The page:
We are midway through the last quarter of the calendar year. Your printing company is falling behind the plan you set at the beginning of the year and even though you revised the numbers at midyear, your company is still falling short.
Not achieving results in any organization is a great source of frustration to owners and leaders. It may be a chronic problem, happening year after year. Here are some specifics as to why results may be lacking.
Define Achievable Goals
The most common reason is that the goals were never achievable in the first place. Print owners and leaders, in general, have a tendency to set high goals, assuming that everyone will rise to the occasion and deliver. Unfortunately, this is almost never the case. I’d like to believe that the people you employ do the best they can under whatever circumstances they are in. But I also know that many individuals often give up when they see they aren’t going to achieve a goal.
Assuming that reasonable, jointly agreed to goals were established, are your people really being held accountable? Your sales numbers are easy to measure, but numbers in the rest of the company, maybe not so much. Is it possible to measure the impact of the receptionist, CSR, production worker, or accounting clerk on revenue, client acquisition, or profit?
The next time you walk into any place of business, look at the individuals working and ask yourself “what results are these people supposed to achieve?” I stopped spending my money at a local Starbucks because I thought for sure the goal of the people working there was to socialize with each other—not to take care of the customers.
People are not supposed to be hired to do “stuff” yet far too many of them do just that. This happens all day long, week after week, month after month. How that stuff brings value to clients and revenues and profits to your printing company is a challenge that you and your management must address to achieve results.
This does not indicate employees are disengaged; I mean they are disconnected from achieving business results. Unfortunately, this strategic thinking to bring greater internal alignment and focus never takes place.
Get on the Same Page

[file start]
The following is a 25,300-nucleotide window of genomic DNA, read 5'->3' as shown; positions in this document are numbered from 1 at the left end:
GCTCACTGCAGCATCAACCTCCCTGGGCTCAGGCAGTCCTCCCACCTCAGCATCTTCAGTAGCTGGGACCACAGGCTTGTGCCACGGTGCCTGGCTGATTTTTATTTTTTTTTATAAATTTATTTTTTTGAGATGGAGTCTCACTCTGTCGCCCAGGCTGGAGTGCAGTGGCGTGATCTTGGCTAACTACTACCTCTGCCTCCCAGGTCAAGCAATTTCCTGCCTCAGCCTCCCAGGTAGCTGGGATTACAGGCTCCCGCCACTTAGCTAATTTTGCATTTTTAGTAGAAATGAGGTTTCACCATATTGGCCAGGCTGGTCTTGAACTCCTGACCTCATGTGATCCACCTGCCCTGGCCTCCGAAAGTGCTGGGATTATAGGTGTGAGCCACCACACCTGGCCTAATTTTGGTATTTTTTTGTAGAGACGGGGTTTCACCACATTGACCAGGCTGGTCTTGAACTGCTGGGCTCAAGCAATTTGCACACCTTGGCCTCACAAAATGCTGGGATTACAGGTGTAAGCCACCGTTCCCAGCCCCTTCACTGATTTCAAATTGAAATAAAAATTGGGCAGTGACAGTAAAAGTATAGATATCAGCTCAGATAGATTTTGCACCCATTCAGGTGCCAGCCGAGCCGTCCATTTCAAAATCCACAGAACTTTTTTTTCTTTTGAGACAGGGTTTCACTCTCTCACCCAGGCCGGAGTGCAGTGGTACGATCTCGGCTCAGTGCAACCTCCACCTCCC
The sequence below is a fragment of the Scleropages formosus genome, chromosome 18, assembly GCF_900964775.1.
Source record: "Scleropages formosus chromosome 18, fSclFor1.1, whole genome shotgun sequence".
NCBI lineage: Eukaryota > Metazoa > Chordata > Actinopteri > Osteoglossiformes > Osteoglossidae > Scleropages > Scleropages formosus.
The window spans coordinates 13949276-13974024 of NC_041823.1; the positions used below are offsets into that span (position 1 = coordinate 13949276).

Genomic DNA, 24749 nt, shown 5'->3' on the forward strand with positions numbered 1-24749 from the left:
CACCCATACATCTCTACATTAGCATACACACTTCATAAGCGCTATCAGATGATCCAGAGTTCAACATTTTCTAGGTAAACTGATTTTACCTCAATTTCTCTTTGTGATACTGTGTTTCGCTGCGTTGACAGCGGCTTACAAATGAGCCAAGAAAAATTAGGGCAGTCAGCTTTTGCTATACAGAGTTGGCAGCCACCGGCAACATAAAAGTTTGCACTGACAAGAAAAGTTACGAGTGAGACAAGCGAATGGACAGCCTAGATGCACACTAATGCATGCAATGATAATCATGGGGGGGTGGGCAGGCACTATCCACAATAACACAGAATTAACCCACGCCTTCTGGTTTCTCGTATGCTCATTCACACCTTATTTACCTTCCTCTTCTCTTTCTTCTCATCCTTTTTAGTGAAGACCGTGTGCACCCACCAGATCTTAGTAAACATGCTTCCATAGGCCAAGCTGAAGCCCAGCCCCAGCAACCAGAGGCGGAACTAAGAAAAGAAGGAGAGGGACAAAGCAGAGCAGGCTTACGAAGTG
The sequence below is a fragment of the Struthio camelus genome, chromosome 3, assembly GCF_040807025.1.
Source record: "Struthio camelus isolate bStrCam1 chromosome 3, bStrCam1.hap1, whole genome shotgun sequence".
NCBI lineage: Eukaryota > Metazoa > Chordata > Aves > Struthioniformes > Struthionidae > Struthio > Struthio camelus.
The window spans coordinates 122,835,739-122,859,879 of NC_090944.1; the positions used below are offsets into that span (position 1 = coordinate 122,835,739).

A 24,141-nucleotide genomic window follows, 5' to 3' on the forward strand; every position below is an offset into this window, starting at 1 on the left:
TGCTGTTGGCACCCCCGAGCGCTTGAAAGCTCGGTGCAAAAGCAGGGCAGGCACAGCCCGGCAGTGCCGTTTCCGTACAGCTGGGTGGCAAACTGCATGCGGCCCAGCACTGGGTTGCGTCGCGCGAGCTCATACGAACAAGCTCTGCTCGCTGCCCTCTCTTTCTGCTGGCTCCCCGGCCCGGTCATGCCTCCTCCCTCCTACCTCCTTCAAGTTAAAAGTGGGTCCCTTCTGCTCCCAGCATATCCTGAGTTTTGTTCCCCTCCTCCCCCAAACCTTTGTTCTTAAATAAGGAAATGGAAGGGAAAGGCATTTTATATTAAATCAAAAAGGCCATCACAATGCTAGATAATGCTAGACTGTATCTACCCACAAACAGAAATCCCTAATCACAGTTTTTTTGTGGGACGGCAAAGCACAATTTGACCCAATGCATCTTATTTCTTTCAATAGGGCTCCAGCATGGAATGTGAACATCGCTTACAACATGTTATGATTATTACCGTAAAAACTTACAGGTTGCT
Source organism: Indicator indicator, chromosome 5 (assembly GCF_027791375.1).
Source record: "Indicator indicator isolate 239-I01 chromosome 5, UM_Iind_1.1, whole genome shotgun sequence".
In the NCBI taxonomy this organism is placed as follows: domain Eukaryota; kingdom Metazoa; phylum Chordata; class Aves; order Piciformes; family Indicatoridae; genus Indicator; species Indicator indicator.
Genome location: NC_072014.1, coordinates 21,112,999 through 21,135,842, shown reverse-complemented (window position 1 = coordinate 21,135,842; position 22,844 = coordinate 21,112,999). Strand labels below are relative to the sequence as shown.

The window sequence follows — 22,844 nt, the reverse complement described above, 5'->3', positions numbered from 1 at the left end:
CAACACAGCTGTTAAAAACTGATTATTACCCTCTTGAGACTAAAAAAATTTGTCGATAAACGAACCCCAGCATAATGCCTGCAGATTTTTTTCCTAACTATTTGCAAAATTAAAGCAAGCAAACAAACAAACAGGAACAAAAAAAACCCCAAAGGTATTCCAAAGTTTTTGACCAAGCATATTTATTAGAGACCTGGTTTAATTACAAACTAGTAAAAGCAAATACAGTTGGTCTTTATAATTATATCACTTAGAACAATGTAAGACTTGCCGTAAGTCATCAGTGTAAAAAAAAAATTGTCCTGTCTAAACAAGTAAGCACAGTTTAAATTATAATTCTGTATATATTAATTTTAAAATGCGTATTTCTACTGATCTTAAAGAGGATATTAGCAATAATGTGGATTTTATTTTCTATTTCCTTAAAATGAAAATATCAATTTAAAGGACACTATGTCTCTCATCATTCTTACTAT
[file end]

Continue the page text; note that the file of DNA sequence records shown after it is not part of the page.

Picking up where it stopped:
Another thing that typically happens is that the results sought are internally in conflict. Your bookkeeper has the responsibility to manage your financial position, including cash. This position also manages risk exposure. Those in sales are charged with finding new business to sell to. This sometimes means bringing opportunities to the company from prospects with less than stellar credit.
In this scenario, those in sales have sales goals that run directly counter the instructions provided to the bookkeeper. I have witnessed this happen in more than a few companies and it is a constant source of friction and discouragement. Since credit and sales are at cross purposes anyway, conversations aren’t likely to happen about receiving conflicting orders.
I have noticed that there is often no hierarchy of results. No one takes time to explain how the sought after individual results tie into the results of each department, and then to the company.
It should be that, broken down person by person, it becomes clear what people have to do, by when, and in what order. This process also identifies when people don’t do what they are suppose to do so that corrective action can take place.
I have also witnessed another odd behavior: results never being discussed once they have been set. The “report card” is never produced and explained to those who need it.
Many print owners don’t know the value of producing timely reports and sharing the results with their staff. Surprisingly, many feel they don’t want everyone to know how well or how poorly the company is doing.
Finally, people may be told what results to achieve, but they may not be able to accomplish the assignment. Reasons for this failure may include not having the necessary tools, not being motivated, or lacking the understanding of the process.